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Recently political pressure groups have become far more effective at

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Recently political pressure groups have become far more effective at  [#permalink]

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New post Updated on: 04 Mar 2019, 01:23
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Question Stats:

60% (01:42) correct 40% (02:14) wrong based on 296 sessions

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Recently political pressure groups have become far more effective at persuading industrial corporations to change. For example, as a result of the efforts of animal groups, many pharmaceutical and cosmetics companies have reduced their use of laboratory animals, substituting in their place alternative methods of product testing.

Which of the following, if true, casts the most serious doubt on the connection between pressure group activity and corporate change claimed above?


(A) Many companies in the pharmaceutical industry have increased their public relations spending in order to counter the activity of animal rights groups.

(B) Before the new methods of testing products are used, they have to be calibrated by comparison tests involving experiments on laboratory animals.

(C) When companies stop using laboratory animals, they generally go to some expense to publicize this change of policy.

(D) The pharmaceutical manufacturers who still use laboratory animals are mostly the smaller firms that have been less subject to pressure group activity.

(E) The methods of product testing that do not involve laboratory animals are faster and cheaper that the methods that do.

Originally posted by vermatanya on 23 Jan 2008, 22:36.
Last edited by GMATNinja on 04 Mar 2019, 01:23, edited 5 times in total.
Edited the question.
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Re: Recently political pressure groups have become far more effective at  [#permalink]

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New post 23 Jan 2008, 22:44
(E)The methods of product testing that do not involve laboratory animals are faster and cheaper that the methods that do.


Should be "E"
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Re: Recently political pressure groups have become far more effective at  [#permalink]

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New post 24 Jan 2008, 07:38
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E

Recently political pressure groups have become far more effective at persuading industrial corporations to change.For example, as a result of the efforts of animal groups, many pharmaceutical and cosmetics companies have reduced their use of laboratory animanls, substituting in their place alternative methods of product testing.

the first assumption: there was no other reason to reduce use of laboratory animanls by pharmaceutical and cosmetics companies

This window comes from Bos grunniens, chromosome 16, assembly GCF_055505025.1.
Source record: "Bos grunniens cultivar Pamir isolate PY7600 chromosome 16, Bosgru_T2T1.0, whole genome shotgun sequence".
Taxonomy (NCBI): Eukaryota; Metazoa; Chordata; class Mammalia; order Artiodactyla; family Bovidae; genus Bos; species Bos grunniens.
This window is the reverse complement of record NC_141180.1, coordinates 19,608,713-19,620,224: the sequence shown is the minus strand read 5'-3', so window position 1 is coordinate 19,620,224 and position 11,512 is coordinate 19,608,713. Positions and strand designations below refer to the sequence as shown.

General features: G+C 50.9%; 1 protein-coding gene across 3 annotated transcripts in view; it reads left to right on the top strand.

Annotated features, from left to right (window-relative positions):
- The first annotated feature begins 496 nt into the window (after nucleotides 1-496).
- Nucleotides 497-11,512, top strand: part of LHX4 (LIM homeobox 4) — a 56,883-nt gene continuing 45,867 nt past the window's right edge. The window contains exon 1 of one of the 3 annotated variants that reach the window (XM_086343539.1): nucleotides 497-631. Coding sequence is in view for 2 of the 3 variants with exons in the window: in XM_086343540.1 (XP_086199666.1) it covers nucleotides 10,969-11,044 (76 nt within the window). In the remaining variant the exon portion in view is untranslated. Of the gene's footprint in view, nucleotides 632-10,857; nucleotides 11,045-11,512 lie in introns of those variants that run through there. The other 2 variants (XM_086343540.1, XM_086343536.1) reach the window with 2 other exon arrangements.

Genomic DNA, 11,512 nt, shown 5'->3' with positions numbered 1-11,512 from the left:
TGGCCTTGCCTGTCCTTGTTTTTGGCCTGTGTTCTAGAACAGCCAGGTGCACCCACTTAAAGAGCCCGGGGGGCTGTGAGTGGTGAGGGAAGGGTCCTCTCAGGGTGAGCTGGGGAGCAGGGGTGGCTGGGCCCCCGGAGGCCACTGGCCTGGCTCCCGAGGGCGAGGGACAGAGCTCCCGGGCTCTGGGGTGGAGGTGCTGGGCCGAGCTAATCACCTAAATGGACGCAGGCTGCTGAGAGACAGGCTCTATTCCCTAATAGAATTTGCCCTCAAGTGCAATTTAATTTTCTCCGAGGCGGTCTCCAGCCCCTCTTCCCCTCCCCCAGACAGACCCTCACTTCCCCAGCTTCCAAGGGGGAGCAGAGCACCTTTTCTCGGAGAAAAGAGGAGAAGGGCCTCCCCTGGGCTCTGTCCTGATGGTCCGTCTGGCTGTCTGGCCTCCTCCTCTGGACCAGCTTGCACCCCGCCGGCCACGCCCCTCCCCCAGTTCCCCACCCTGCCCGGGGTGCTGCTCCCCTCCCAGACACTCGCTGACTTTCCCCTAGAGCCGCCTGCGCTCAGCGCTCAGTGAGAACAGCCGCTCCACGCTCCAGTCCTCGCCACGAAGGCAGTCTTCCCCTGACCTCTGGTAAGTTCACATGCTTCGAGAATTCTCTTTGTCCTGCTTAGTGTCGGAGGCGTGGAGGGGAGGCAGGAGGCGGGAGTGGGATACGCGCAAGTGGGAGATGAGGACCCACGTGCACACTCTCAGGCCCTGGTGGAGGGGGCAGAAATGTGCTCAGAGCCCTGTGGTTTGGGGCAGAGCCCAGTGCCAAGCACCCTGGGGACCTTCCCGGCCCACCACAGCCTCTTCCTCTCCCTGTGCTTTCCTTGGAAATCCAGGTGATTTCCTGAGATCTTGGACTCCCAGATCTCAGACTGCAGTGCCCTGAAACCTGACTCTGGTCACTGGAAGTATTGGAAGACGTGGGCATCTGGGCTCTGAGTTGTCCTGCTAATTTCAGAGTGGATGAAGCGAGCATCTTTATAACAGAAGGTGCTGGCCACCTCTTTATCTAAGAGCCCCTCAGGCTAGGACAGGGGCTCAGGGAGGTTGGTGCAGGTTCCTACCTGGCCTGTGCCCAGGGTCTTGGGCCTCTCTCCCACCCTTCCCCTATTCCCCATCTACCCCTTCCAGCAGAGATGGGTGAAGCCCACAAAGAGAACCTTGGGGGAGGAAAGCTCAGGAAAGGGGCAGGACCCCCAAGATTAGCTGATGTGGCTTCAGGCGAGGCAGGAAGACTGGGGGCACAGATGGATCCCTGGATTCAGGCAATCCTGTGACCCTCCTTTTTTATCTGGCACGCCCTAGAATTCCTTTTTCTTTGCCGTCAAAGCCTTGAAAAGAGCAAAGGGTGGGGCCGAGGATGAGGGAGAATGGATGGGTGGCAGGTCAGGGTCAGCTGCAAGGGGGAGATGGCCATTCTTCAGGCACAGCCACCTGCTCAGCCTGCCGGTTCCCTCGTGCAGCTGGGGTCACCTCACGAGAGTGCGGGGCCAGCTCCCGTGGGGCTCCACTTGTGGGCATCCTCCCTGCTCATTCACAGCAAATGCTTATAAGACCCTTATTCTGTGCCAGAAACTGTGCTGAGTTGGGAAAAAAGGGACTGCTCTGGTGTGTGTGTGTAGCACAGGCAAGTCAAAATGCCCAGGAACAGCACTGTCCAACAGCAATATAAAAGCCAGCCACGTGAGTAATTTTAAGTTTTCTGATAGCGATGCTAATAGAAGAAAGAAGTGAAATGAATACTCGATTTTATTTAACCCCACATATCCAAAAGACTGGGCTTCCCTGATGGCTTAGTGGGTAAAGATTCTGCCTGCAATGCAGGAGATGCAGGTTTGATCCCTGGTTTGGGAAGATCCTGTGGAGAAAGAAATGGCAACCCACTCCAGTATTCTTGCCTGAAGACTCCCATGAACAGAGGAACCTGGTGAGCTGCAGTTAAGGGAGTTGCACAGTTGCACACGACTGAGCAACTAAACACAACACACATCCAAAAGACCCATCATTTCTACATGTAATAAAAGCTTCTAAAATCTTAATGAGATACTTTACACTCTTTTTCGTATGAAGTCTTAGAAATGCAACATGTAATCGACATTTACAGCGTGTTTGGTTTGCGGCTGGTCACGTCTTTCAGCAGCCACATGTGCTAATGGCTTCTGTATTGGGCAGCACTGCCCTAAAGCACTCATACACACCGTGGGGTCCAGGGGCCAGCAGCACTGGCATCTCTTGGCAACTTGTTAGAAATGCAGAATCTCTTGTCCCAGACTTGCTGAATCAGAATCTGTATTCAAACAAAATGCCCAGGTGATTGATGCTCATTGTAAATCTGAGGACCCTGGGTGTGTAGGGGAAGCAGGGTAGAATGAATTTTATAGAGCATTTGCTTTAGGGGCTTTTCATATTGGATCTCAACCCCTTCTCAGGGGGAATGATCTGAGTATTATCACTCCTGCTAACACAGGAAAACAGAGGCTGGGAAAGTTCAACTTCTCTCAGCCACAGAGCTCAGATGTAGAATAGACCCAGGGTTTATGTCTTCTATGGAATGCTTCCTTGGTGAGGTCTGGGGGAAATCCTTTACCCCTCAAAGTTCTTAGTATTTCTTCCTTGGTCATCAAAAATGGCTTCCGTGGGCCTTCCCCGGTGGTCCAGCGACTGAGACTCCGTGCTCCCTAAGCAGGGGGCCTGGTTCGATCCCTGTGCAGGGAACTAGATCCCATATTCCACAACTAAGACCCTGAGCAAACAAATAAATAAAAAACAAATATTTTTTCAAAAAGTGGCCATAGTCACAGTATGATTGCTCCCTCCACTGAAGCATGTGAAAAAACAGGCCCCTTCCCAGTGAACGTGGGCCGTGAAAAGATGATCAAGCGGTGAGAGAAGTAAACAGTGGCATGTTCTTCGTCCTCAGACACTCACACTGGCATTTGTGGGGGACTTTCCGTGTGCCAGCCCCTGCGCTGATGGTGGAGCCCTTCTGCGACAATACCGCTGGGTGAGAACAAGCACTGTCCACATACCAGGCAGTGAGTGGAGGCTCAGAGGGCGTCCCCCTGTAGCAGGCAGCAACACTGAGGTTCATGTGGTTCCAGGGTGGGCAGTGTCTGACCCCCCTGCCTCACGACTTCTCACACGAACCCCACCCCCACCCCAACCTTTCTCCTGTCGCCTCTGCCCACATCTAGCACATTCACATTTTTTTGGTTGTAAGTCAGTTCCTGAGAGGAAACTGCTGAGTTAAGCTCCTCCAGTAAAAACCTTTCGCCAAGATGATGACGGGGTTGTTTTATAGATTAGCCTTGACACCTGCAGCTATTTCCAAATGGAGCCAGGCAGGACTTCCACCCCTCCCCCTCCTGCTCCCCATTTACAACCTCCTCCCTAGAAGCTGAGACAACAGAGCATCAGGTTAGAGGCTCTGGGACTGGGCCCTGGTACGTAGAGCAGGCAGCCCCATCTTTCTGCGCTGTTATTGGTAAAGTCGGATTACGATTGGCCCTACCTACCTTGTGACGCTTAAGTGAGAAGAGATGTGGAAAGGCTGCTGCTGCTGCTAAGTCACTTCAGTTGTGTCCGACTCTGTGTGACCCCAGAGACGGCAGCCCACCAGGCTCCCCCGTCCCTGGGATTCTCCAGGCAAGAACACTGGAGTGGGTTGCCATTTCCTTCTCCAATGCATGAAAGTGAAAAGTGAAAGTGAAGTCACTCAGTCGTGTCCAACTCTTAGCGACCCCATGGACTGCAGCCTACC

Which of the following, if true, casts the most serious doubt on the connection between pressure group activity and corporate chage claimed above?

(A)Many comp in the pharmaceutical industry have increased their public relations spending in order to counter the activity of animal rights groups. - irrelevant.
(B)Bfore the new methods of testing products are used, they have to be caliberated by comparison tests involving experiments on laboratory animals. - irrelevant.
(C)wHEN COMP STOP USING LABORATORY ANIMALS, THEY GENERALLY GO TO SOME EXPENSE TO PUBLICIZE THIS CHANGE of policy. irrelevant. strengthen. Despite of expenses companies have reduced their use of laboratory animals.
(D)The pharmaceutical manufacturrers who still use laboratory animals are mostly the smaller firms that have been less subject to pressure group activity. - irrelevant. slightly strengthen
(E)The methods of product testing that do not involve laboratory animals are faster and cheaper that the methods that do. - ok. it is the first assumption.
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Re: Recently political pressure groups have become far more effective at  [#permalink]

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New post 27 Aug 2012, 13:31
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I'm going with (B) here. First, the breakdown:

PREMISE: Pol groups caused some corps to switch from animal test to new test
CONCLUSION: Pol groups are more effective in making corps change (care about animals)
ASSUMPTION: Switching tests demonstrates that the corporations actually care.

(B) weakens the assumption by showing conclusively that the corporations don't care about animals, and therefore haven't changed at all.

(E), on the other hand, does not destroy the assumption - it's possible that corporations can care about both animals AND money (let's not be too cynical here). Furthermore, if the new tests are cheaper, why didn't the corporations switch earlier? Probably because the political pressure was the catalyst, which would actually strengthen our conclusion!
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Re: Recently political pressure groups have become far more effective at  [#permalink]

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New post 04 Jan 2019, 02:58
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I feel C is a strong contender here....They stopped testing not because of the pressure but because they wanted publicity....